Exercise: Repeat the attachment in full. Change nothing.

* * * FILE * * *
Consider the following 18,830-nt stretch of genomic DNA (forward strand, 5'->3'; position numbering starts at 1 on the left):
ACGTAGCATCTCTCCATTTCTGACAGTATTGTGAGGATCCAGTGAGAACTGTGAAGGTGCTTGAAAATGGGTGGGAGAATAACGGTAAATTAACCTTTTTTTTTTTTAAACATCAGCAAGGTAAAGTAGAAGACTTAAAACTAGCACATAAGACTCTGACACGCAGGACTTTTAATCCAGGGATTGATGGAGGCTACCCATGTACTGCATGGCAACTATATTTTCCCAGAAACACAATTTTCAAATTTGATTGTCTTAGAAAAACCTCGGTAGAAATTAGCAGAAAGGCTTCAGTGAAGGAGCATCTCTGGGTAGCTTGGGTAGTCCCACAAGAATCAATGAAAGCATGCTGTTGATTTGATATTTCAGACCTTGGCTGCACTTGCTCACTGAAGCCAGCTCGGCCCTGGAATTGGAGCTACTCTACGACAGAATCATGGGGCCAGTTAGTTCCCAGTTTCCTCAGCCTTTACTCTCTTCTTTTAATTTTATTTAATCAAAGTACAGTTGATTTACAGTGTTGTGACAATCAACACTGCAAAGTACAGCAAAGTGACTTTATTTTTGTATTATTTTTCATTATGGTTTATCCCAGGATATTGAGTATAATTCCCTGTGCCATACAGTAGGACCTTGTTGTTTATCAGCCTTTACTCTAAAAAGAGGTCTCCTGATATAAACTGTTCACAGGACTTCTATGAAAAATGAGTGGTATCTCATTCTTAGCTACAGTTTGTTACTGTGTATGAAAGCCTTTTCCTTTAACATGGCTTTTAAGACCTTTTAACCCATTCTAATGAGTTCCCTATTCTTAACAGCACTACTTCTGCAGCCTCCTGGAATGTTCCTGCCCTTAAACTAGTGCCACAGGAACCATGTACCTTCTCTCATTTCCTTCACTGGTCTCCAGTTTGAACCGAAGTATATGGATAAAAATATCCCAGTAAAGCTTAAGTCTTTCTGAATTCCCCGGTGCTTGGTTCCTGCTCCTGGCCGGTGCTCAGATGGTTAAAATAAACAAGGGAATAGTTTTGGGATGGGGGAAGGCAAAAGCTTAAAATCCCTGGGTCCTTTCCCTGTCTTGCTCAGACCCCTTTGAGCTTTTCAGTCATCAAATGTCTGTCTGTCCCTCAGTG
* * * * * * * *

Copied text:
Consider the following 18,830-nt stretch of genomic DNA (forward strand, 5'->3'; position numbering starts at 1 on the left):
ACGTAGCATCTCTCCATTTCTGACAGTATTGTGAGGATCCAGTGAGAACTGTGAAGGTGCTTGAAAATGGGTGGGAGAATAACGGTAAATTAACCTTTTTTTTTTTTAAACATCAGCAAGGTAAAGTAGAAGACTTAAAACTAGCACATAAGACTCTGACACGCAGGACTTTTAATCCAGGGATTGATGGAGGCTACCCATGTACTGCATGGCAACTATATTTTCCCAGAAACACAATTTTCAAATTTGATTGTCTTAGAAAAACCTCGGTAGAAATTAGCAGAAAGGCTTCAGTGAAGGAGCATCTCTGGGTAGCTTGGGTAGTCCCACAAGAATCAATGAAAGCATGCTGTTGATTTGATATTTCAGACCTTGGCTGCACTTGCTCACTGAAGCCAGCTCGGCCCTGGAATTGGAGCTACTCTACGACAGAATCATGGGGCCAGTTAGTTCCCAGTTTCCTCAGCCTTTACTCTCTTCTTTTAATTTTATTTAATCAAAGTACAGTTGATTTACAGTGTTGTGACAATCAACACTGCAAAGTACAGCAAAGTGACTTTATTTTTGTATTATTTTTCATTATGGTTTATCCCAGGATATTGAGTATAATTCCCTGTGCCATACAGTAGGACCTTGTTGTTTATCAGCCTTTACTCTAAAAAGAGGTCTCCTGATATAAACTGTTCACAGGACTTCTATGAAAAATGAGTGGTATCTCATTCTTAGCTACAGTTTGTTACTGTGTATGAAAGCCTTTTCCTTTAACATGGCTTTTAAGACCTTTTAACCCATTCTAATGAGTTCCCTATTCTTAACAGCACTACTTCTGCAGCCTCCTGGAATGTTCCTGCCCTTAAACTAGTGCCACAGGAACCATGTACCTTCTCTCATTTCCTTCACTGGTCTCCAGTTTGAACCGAAGTATATGGATAAAAATATCCCAGTAAAGCTTAAGTCTTTCTGAATTCCCCGGTGCTTGGTTCCTGCTCCTGGCCGGTGCTCAGATGGTTAAAATAAACAAGGGAATAGTTTTGGGATGGGGGAAGGCAAAAGCTTAAAATCCCTGGGTCCTTTCCCTGTCTTGCTCAGACCCCTTTGAGCTTTTCAGTCATCAAATGTCTGTCTGTCCCTCAGTG